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Thursday, November 13, 2014

The New "I Do": Reshaping Marriage for Skeptics, Realists, and Rebels

I have always gone back and forth on wanting to get married, and that's one of the reasons I choose singledom. This is repeated in the book, but my thing has always been that I wouldn't mind getting married, I just don't want to be anyone's wife. So I was quick to grab up Susan Pease Gadoua and Vicki Larson's The New "I Do": Reshaping Marriage for Skeptics, Realists, and Rebels.

Does traditional marriage make sense today? The part where two people fall in love and commit their lives to each other and sign a license to be wed and promise 'til death do us part in front of family and friends. What if we took marriage and turned it into what we want it to look like? This means that if we view parenting as the most important part of our lives, why don't we find marriages that support co-parenting? If we want a long-term companion, why wouldn't we seek that out instead of searching for passion? If we want to marry someone whom we love but aren't attracted to, why wouldn't we have an open marriage? These and other questions lay the foundation for closely examining what marriage is, and what it should look like as the 21st century barrels forward.

It took me a bit to buy into the argument, but as soon as the authors made it clear that marriage is a contract that is submitted to the government, they had me. This is always how I have seen marriage--it's a long-term contract that can be broken at any time. Friends have gotten on me about having divorce in mind when I marry, and my counter arguments have always run along the lines of: I'm not sure long-term monogamy is a thing for every person (or even most people); like it or not, divorce is a reality for half of the people who enter into it; and I wouldn't want to marry anyone I couldn't be divorced from. What I mean by that last statement is, I wouldn't want to be with someone whom I believed would go through the process being overwhelmingly douchey. Hence, when I pick a mate, I will pick someone who can fight fair.

(As you can guess, this will be a bit more of a reflective post than most.)

I have been very lucky, being in my early 30's, to have watched my friends get married and make their marriages work--or not. I have been able to sit back with my glass(es) of wine and indulge in a fantasy of what I want and what I don't. Now, this being said, I prefer to remain single, hence why I have effectively stopped dating and am getting a PhD. I still saw myself stuck prominently in the middle of this book--after everything I have seen, I realize how little I believe in love as we know it--the tingly butterflies, knots in the stomach, crazy passion that comes with the first couple of years in a relationship. As you can see, that clearly hasn't worked me. Hell, the last "relationship" I had (and I use that term loosely) ended because I was sure he was cheating on me--which he was, but he was also cheating with me, on his fiance. [You read that right the first time. It appears that even smart, savvy women can have the wool pulled over their eyes and, admittedly, ignore the glaring red, glowing signs.]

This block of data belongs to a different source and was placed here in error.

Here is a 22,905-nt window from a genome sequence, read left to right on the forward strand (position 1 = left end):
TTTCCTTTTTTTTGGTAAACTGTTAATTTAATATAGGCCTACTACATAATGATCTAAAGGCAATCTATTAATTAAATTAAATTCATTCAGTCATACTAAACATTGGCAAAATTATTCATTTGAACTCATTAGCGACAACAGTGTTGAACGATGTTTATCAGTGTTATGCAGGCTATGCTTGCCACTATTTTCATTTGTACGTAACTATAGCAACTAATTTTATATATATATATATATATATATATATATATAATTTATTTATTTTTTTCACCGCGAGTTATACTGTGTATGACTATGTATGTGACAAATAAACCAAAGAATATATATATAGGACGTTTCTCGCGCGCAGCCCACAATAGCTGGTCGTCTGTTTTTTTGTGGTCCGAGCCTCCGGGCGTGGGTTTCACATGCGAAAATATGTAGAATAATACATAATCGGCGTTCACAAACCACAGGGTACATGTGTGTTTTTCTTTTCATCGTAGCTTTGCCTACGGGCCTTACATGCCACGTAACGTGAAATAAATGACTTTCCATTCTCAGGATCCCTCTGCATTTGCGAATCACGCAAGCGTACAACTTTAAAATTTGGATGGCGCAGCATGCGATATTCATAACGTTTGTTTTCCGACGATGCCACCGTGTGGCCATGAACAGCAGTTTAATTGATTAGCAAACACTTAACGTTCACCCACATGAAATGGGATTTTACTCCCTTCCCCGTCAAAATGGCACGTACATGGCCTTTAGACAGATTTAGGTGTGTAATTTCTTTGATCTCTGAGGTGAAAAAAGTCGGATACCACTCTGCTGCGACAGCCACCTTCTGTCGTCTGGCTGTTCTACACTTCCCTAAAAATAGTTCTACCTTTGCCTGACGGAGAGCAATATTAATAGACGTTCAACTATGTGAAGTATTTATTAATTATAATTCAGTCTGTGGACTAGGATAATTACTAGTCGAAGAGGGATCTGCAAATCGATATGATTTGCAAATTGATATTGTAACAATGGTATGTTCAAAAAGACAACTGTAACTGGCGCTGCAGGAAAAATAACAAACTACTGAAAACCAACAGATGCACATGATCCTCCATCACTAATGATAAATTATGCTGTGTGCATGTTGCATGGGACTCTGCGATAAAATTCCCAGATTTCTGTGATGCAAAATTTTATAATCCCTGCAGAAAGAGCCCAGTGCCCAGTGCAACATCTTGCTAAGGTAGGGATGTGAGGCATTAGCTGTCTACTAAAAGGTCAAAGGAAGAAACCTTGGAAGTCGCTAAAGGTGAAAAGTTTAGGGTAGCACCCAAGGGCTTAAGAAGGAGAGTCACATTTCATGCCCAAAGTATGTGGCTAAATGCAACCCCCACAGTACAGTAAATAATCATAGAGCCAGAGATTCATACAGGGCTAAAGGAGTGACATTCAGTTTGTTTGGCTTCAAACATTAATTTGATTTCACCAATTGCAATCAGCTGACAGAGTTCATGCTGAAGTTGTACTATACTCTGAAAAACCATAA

So it was really wonderful to read a book that gave me options, but most of all, that I found a chapter (and a marriage) I can relate to--the Companionship Marriage. I have always said that I am pragmatic about marriage, and that all in all, it is a contract you sign and submit to the government for advantages in return. That being said, I view marriage as much more about long-term commitment and an agreement that we are going to swim forward together--which may mean one may move ahead of the other at times, but ultimately, we will arrive at the same destination. I have said many times, jokingly of course (but maybe not), that I am looking for the person I hate the least. Because if I can find someone I like hanging out with as much as I like being alone, it might be worth it.

I also would absolutely, positively consider the Living Alone Together marriage. The most successful relationships I have had have been long-distance for a significant period of time. This kind of relationship works best for super busy, incredibly independent people. (I don't know anyone like that who writes for this blog.) I agree with several people interviewed for that chapter that if you aren't dealing with the day-to-day of taking the trash out, making the bed, ordering light bulbs, etc., then you can focus on the enjoyment of being together. I have found that has been very true for my life. Perhaps I can find me a nice Californian tech-magnate who can afford to fly back and forth on a weekly basis? Any takers?

All of this to say that I found the book to be more insightful than I was expecting, and I would absolutely recommend it to anyone, married or not. I appreciate that it gives the reader permission to have exactly the kind of relationship they want, whether or not that be actual marriage or some variation on a theme. Why shouldn't we be allowed to make our lives what we want?

For purchase below.

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